New Update VoodooShield CyberLock 7.0

n8chavez

Level 18
Well-known
Feb 26, 2021
876
I swear I must be retarded. It seems like Cyberlock will allow me to run whatever application or script I want, and after that it asks me to whitelist it. I've tried this on things I know are bad and still Cyberlock lets me run it. I've tried using the "always on" and aggressive modes. It's like it asks for forgiveness rather than permission.

Edit - Maybe the new 7.72 will help?
 
Last edited:
  • Wow
Reactions: oldschool

Digmor Crusher

Level 24
Verified
Top Poster
Well-known
Jan 27, 2018
1,314
I swear I must be retarded. It seems like Cyberlock will allow me to run whatever application or script I want, and after that it asks me to whitelist it. I've tried this on things I know are bad and still Cyberlock lets me run it. I've tried using the "always on" and aggressive modes. It's like it asks for forgiveness rather than permission.

Edit - Maybe the new 7.72 will help?
Strange. Never had this issue. Just wondering, what do you define as "bad"?
 

n8chavez

Level 18
Well-known
Feb 26, 2021
876
Strange. Never had this issue. Just wondering, what do you define as "bad"?

Well, I created a very basic script that aimed to just delete everything on c:\. It ran fine, then asked halfway through if I wanted to whitelist the script. I consider that bad.. The script deleted some stuff, that was not locked. But I quickly reimaged.
 

Digmor Crusher

Level 24
Verified
Top Poster
Well-known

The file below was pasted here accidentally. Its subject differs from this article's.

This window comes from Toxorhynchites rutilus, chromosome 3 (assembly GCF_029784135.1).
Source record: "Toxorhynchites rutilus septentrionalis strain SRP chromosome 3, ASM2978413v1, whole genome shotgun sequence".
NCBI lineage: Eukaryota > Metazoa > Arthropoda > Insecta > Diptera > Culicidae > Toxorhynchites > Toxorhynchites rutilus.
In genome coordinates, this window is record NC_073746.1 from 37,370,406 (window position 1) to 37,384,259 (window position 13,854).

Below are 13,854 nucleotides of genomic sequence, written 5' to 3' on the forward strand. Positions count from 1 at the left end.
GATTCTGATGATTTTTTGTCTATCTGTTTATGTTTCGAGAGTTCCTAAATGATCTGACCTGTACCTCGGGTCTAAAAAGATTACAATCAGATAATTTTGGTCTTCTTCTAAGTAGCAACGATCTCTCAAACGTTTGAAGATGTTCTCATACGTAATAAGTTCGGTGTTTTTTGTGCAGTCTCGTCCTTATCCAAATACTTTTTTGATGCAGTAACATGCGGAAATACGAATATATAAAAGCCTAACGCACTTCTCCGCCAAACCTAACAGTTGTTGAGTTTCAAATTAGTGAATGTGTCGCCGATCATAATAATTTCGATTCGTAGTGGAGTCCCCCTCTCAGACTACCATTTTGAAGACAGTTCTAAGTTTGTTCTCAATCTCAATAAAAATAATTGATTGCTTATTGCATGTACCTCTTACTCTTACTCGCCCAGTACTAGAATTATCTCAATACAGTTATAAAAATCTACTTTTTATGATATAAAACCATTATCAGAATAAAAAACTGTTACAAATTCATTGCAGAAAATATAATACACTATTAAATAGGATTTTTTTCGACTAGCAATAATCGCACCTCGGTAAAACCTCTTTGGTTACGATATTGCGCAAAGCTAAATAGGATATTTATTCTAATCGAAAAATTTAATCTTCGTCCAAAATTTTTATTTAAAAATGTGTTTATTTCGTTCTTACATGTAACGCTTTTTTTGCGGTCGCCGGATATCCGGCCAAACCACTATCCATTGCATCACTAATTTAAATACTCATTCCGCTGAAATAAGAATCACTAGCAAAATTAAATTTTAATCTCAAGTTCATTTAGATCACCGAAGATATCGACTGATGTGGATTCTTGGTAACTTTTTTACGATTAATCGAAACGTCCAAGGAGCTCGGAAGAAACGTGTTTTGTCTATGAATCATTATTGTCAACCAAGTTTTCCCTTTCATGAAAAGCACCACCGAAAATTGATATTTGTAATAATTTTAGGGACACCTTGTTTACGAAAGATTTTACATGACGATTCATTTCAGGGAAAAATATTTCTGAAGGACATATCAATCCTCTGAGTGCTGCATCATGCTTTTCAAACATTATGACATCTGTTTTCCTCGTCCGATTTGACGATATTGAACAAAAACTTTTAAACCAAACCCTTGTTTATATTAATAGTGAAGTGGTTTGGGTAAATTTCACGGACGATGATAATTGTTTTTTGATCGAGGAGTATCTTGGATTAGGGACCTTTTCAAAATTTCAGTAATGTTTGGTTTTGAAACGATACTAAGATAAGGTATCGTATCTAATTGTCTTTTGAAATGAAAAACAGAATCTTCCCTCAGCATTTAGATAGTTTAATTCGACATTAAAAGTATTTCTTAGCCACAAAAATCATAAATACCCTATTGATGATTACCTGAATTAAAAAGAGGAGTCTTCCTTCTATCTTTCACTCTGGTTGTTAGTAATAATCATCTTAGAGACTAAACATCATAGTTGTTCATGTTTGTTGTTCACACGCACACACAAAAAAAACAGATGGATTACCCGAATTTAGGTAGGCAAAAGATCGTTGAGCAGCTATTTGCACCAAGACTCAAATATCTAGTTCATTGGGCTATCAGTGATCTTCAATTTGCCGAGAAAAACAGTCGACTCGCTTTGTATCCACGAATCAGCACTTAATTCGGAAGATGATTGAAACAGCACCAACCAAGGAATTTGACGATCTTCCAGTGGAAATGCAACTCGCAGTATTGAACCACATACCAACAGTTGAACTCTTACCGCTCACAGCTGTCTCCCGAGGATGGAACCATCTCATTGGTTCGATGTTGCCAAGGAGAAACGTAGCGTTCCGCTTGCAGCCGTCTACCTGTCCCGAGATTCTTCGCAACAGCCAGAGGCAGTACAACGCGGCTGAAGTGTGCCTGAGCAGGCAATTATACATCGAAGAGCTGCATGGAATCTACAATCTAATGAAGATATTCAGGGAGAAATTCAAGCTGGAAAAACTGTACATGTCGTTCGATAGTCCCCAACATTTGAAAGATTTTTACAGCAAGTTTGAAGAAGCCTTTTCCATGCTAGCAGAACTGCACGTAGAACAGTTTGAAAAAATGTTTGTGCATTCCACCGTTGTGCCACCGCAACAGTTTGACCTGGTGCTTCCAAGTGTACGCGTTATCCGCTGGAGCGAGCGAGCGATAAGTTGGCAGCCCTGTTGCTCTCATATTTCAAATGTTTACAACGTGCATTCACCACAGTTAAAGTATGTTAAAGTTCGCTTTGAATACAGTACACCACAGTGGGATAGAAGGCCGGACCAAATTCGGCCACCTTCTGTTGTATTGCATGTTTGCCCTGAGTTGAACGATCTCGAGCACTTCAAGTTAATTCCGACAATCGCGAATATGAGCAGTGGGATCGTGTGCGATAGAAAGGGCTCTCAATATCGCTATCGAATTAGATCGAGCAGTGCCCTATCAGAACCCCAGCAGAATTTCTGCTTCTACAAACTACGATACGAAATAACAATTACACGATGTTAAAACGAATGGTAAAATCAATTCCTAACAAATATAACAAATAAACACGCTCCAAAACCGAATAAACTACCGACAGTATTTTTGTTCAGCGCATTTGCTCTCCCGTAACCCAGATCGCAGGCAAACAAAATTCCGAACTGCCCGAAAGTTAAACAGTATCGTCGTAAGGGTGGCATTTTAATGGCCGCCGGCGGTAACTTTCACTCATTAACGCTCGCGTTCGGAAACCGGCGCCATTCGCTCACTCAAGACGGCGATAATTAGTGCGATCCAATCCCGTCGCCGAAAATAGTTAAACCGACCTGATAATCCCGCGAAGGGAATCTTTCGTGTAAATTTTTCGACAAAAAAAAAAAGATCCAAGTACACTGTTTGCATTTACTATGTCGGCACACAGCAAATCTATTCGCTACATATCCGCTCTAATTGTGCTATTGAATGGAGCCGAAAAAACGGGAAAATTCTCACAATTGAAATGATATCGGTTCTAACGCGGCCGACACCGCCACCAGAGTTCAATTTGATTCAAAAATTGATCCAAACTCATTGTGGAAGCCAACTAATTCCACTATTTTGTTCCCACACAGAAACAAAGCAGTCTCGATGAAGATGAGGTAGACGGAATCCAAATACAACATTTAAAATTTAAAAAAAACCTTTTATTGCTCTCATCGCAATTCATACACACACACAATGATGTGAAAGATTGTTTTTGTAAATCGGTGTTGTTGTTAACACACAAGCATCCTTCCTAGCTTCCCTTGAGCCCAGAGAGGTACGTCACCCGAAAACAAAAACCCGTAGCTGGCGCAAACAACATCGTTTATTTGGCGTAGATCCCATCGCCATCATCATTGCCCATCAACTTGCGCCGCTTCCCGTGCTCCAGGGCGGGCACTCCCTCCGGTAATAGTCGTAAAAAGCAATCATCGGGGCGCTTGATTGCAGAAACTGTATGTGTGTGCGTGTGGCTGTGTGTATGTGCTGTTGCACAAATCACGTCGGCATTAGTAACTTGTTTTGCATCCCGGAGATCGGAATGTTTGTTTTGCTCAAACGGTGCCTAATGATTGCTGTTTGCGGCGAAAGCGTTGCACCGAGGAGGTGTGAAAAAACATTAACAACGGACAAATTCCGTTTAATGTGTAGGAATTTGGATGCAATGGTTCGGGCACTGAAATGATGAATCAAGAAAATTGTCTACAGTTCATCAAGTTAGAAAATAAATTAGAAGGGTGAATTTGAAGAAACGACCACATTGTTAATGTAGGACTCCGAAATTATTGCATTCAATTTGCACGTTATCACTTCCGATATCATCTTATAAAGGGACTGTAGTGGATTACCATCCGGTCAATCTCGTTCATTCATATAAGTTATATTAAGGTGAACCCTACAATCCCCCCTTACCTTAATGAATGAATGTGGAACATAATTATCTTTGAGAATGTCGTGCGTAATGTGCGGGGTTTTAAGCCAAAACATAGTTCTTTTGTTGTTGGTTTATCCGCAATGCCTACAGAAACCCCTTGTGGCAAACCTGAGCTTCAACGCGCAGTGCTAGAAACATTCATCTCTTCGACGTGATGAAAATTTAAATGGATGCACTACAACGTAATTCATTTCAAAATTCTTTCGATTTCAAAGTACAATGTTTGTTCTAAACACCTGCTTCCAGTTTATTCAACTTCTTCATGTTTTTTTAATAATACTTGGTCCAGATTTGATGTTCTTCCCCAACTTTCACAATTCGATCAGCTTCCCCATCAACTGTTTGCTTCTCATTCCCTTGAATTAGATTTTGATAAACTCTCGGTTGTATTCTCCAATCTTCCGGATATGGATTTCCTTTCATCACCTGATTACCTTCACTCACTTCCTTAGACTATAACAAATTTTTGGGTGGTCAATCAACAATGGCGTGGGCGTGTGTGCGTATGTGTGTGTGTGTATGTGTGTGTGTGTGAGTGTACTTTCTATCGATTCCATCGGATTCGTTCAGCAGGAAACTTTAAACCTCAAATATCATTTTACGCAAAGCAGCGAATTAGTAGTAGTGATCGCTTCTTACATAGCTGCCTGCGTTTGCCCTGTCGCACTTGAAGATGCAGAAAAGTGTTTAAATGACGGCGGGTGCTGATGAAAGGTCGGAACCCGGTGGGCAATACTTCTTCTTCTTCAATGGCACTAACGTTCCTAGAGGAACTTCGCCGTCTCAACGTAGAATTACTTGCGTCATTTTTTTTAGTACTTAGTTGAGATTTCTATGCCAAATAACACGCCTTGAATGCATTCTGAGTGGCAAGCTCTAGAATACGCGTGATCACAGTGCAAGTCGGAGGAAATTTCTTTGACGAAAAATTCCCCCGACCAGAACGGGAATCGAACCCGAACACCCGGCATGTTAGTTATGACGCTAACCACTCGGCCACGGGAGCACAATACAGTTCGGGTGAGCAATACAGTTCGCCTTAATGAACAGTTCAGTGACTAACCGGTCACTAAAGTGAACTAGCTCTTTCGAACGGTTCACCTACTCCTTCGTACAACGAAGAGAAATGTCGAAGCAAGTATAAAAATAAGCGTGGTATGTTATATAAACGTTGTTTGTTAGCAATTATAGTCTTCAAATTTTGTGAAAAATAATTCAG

Jan 27, 2018
1,314
Well, I created a very basic script that aimed to just delete everything on c:\. It ran fine, then asked halfway through if I wanted to whitelist the script. I consider that bad.. The script deleted some stuff, that was not locked. But I quickly reimaged.
Hmm, some security programs do have issues with scripts. Maybe Dan needs to comment on this.
 
  • Like
Reactions: Azazel and n8chavez
F

ForgottenSeer 107474

@Digmor Crusher

When a user runs a script which does not has a MOTW, what should an AI engine do? The program executing the script is legitimate (probably Microsoft signed). The commands used in the script are all legitimate programs running from UAC protected folder. The parent program is File Explorer also a Microsoft signed legitimate program and the user has started the sequence of actions him/herself. What is suspicious about these sequence of events?

The only effective counter measure is blocking scripts originating from external source (but then you shift the Achilles heel to the MOTW). A better (more solid, but dumber) counter measure would be to block scripts running in user folders.

This is what old-SWH does, it blocks scripts in user folders and allows executable's to run. Old-SWH has as default setting to apply these rules for standard users. I have used old SWH trouble free for years. New WHHL also has a SWH part (blocking scripts using software restriction policies), but the new version applies these rules for all users. I am running WHHL problem free for I think for three months now.

I stopped counting, but the vast majority of Cruel Sister's home brewed samples would be blocked by old SWH.
 
Last edited by a moderator:
  • Like
Reactions: oldschool

danb

From VoodooShield
Thread author
Verified
Top Poster
Developer
Well-known